There has been a lot of concern recently over reports of fraudulent small-cap Chinese stocks listed on American exchanges. The trend involves Chinese companies using reverse mergers to enter an American stock exchange without subjecting their financials to the scrutiny of regulators.
Regulators are having a difficult enough time finding the bad eggs. Investors without the tools or know-how to sniff out the cheats are understandably avoiding many of these Chinese stocks.
One research firm, Muddy Waters LLC, has been at the vanguard of the investigations into these companies. The markets have paid close attention to the reports.
"Toronto-listed Sino-Forest Corp. saw its share price collapse after research by Muddy Waters raised questions over its books, and may have sparked Paulson & Co., run by hedge-fund titan John Paulson, to sell off its holdings in the company ... Sino-Forest's share price dropped by about 80% this month," reports Chris Oliver of MarketWatch.
Muddy Waters' next target: China Yuran Food Group (CYUFF). The stock has plummeted by almost 31% in the two days since Muddy Waters' announcement.
Of course, not all of the reverse merger companies have dubious intentions. In fact, it's probably safe to assume that some of these Chinese small-cap stocks have honest and healthy financials. But how can we spot them?
For this article, we decided to follow short-seller trends. In particular, we looked for stocks that have seen significant short covering in the last month, a sign that sophisticated investors are generally bullish on these stocks.
Short-selling is tricky and costly. An individual or institution must meet several requirements (including background checks) to engage in short-selling. Thus, in general, they are more sophisticated than the average investor.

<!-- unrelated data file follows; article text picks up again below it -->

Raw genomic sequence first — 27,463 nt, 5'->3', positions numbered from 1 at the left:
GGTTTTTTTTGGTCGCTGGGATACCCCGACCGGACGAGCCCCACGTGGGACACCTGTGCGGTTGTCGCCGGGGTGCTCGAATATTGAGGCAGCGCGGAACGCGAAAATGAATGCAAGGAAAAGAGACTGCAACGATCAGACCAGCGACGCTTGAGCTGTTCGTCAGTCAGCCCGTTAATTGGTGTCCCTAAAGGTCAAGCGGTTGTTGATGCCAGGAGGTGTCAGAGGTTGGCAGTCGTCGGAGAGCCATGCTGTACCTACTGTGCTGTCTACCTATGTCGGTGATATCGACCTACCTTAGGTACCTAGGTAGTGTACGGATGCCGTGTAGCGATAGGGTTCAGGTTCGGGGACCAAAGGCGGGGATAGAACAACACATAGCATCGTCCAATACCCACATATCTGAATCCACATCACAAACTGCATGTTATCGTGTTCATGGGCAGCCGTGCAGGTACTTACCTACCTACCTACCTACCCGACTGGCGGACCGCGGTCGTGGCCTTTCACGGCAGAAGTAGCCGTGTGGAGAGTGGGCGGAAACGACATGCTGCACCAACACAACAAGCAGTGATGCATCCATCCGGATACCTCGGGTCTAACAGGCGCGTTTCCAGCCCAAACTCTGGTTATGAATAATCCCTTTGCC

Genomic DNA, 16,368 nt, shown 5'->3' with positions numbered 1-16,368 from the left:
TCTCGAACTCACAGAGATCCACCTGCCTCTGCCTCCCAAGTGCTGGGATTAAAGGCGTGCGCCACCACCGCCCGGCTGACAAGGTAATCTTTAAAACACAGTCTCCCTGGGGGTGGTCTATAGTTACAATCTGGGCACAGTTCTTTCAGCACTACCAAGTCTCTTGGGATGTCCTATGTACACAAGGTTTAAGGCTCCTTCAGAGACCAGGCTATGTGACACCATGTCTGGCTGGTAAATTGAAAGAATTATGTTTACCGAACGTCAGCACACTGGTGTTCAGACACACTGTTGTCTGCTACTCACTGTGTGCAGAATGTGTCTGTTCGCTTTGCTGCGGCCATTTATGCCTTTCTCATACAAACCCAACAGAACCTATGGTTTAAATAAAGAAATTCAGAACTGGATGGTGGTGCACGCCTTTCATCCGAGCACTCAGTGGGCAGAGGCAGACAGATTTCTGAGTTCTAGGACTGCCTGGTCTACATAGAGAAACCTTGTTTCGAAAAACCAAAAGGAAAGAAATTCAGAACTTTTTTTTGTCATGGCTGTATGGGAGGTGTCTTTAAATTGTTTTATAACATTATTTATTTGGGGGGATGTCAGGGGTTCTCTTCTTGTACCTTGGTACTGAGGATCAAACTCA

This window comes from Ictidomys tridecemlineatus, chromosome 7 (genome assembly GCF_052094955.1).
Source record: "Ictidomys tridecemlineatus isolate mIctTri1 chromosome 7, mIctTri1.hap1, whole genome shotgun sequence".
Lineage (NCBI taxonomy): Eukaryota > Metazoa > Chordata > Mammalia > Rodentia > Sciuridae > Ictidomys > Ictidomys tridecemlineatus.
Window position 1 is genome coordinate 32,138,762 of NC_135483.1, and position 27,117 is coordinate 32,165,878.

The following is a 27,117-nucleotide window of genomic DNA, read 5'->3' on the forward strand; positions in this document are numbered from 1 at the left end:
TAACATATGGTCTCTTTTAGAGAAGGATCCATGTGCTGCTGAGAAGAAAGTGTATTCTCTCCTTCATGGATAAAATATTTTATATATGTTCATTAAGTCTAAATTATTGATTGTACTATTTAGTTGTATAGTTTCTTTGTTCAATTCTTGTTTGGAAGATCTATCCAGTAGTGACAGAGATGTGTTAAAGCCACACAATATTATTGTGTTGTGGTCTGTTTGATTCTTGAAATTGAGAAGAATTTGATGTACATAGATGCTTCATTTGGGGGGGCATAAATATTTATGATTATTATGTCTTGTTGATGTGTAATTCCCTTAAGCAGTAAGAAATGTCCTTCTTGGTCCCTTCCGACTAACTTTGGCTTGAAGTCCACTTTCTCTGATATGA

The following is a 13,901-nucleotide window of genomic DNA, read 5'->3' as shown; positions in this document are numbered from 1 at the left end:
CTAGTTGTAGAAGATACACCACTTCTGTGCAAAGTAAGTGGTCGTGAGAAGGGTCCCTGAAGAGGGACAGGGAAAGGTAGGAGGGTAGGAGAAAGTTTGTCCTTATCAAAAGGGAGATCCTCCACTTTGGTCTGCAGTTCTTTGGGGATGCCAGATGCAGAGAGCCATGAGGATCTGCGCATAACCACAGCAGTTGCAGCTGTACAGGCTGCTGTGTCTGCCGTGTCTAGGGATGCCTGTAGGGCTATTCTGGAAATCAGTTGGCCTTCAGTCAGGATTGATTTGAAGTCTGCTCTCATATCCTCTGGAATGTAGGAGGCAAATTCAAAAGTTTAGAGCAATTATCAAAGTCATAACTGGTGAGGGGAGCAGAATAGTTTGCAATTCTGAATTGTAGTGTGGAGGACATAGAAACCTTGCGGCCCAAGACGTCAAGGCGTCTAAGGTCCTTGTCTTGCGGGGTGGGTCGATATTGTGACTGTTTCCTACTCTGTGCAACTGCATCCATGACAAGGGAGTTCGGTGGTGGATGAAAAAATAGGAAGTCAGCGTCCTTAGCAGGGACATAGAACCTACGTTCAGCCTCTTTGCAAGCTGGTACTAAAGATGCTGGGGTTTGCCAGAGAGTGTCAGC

When short-sellers think the price of a share is going to rise, they "cover" their positions by buying and returning the borrowed stock. This represents a net decrease in short positions on a stock. Short covering therefore amplifies upward movements in stock price and can be considered a bullish indicator.
Do you share the bullish sentiments on these reverse merger Chinese stocks? Or are you planning on playing it safe by avoiding the whole lot of them? (Click here to access free, interactive tools to analyze these ideas)
List sorted by decrease in the number of shares shorted as a percentage of the share float.
1. Cogo Group
2. ChinaCast Education Corporation
3. Yongye International
4. China Information Technology
5. China Shen Zhou Mining & Resources
6. Deer Consumer Products
7. Feihe International
8. China Valves Technology
Interactive Chart: Press Play to compare changes in analyst ratings over the last two years for the stocks mentioned above. Analyst ratings sourced from Zacks Investment Research.
Kapitall's Eben Esterhuizen and Andrew Dominguez does not own any of the shares mentioned above. Data sourced from Finviz.
The Motley Fool owns shares of Yongye International. Motley Fool newsletter services have recommended buying shares of Yongye International. Try any of our Foolish newsletter services free for 30 days. We Fools may not all hold the same opinions, but we all believe that considering a diverse range of insights makes us better investors. The Motley Fool has a disclosure policy.